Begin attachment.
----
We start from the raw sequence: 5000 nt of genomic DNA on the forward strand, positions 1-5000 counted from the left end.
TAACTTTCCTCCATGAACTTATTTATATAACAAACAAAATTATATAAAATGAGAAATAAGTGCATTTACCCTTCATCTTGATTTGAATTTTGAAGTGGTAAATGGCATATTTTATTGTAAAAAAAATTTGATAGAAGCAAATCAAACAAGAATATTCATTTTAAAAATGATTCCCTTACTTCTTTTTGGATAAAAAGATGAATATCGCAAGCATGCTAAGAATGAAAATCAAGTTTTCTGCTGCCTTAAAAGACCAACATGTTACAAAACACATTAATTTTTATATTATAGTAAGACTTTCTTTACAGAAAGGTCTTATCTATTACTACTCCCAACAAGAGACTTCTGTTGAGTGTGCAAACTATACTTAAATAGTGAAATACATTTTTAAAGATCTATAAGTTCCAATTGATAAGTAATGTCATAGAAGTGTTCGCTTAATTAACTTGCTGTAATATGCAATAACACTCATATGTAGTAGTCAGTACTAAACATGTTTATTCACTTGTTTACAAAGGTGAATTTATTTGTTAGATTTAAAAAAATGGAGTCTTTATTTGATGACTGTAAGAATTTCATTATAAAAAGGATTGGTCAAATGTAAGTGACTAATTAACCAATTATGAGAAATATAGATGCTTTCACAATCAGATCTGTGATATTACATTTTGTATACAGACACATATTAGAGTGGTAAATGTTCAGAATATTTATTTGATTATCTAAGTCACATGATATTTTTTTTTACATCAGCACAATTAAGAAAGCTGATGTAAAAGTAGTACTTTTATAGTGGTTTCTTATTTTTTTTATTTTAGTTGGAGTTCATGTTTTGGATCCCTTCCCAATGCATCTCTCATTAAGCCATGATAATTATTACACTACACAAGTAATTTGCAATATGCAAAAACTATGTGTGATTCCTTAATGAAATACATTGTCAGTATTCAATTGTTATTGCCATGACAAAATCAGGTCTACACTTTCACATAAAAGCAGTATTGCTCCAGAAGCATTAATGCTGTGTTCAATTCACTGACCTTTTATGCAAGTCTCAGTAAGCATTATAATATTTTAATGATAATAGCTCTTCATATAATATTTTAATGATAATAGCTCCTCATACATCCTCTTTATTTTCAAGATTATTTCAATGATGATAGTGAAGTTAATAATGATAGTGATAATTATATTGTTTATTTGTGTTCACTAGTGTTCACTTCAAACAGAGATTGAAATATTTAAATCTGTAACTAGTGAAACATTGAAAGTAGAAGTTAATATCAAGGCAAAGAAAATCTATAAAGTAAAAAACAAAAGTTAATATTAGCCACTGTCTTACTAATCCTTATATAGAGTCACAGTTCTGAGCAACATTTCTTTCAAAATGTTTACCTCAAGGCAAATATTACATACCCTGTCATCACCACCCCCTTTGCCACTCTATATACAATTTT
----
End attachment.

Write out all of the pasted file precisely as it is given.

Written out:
We start from the raw sequence: 5000 nt of genomic DNA on the forward strand, positions 1-5000 counted from the left end.
TAACTTTCCTCCATGAACTTATTTATATAACAAACAAAATTATATAAAATGAGAAATAAGTGCATTTACCCTTCATCTTGATTTGAATTTTGAAGTGGTAAATGGCATATTTTATTGTAAAAAAAATTTGATAGAAGCAAATCAAACAAGAATATTCATTTTAAAAATGATTCCCTTACTTCTTTTTGGATAAAAAGATGAATATCGCAAGCATGCTAAGAATGAAAATCAAGTTTTCTGCTGCCTTAAAAGACCAACATGTTACAAAACACATTAATTTTTATATTATAGTAAGACTTTCTTTACAGAAAGGTCTTATCTATTACTACTCCCAACAAGAGACTTCTGTTGAGTGTGCAAACTATACTTAAATAGTGAAATACATTTTTAAAGATCTATAAGTTCCAATTGATAAGTAATGTCATAGAAGTGTTCGCTTAATTAACTTGCTGTAATATGCAATAACACTCATATGTAGTAGTCAGTACTAAACATGTTTATTCACTTGTTTACAAAGGTGAATTTATTTGTTAGATTTAAAAAAATGGAGTCTTTATTTGATGACTGTAAGAATTTCATTATAAAAAGGATTGGTCAAATGTAAGTGACTAATTAACCAATTATGAGAAATATAGATGCTTTCACAATCAGATCTGTGATATTACATTTTGTATACAGACACATATTAGAGTGGTAAATGTTCAGAATATTTATTTGATTATCTAAGTCACATGATATTTTTTTTTACATCAGCACAATTAAGAAAGCTGATGTAAAAGTAGTACTTTTATAGTGGTTTCTTATTTTTTTTATTTTAGTTGGAGTTCATGTTTTGGATCCCTTCCCAATGCATCTCTCATTAAGCCATGATAATTATTACACTACACAAGTAATTTGCAATATGCAAAAACTATGTGTGATTCCTTAATGAAATACATTGTCAGTATTCAATTGTTATTGCCATGACAAAATCAGGTCTACACTTTCACATAAAAGCAGTATTGCTCCAGAAGCATTAATGCTGTGTTCAATTCACTGACCTTTTATGCAAGTCTCAGTAAGCATTATAATATTTTAATGATAATAGCTCTTCATATAATATTTTAATGATAATAGCTCCTCATACATCCTCTTTATTTTCAAGATTATTTCAATGATGATAGTGAAGTTAATAATGATAGTGATAATTATATTGTTTATTTGTGTTCACTAGTGTTCACTTCAAACAGAGATTGAAATATTTAAATCTGTAACTAGTGAAACATTGAAAGTAGAAGTTAATATCAAGGCAAAGAAAATCTATAAAGTAAAAAACAAAAGTTAATATTAGCCACTGTCTTACTAATCCTTATATAGAGTCACAGTTCTGAGCAACATTTCTTTCAAAATGTTTACCTCAAGGCAAATATTACATACCCTGTCATCACCACCCCCTTTGCCACTCTATATACAATTTT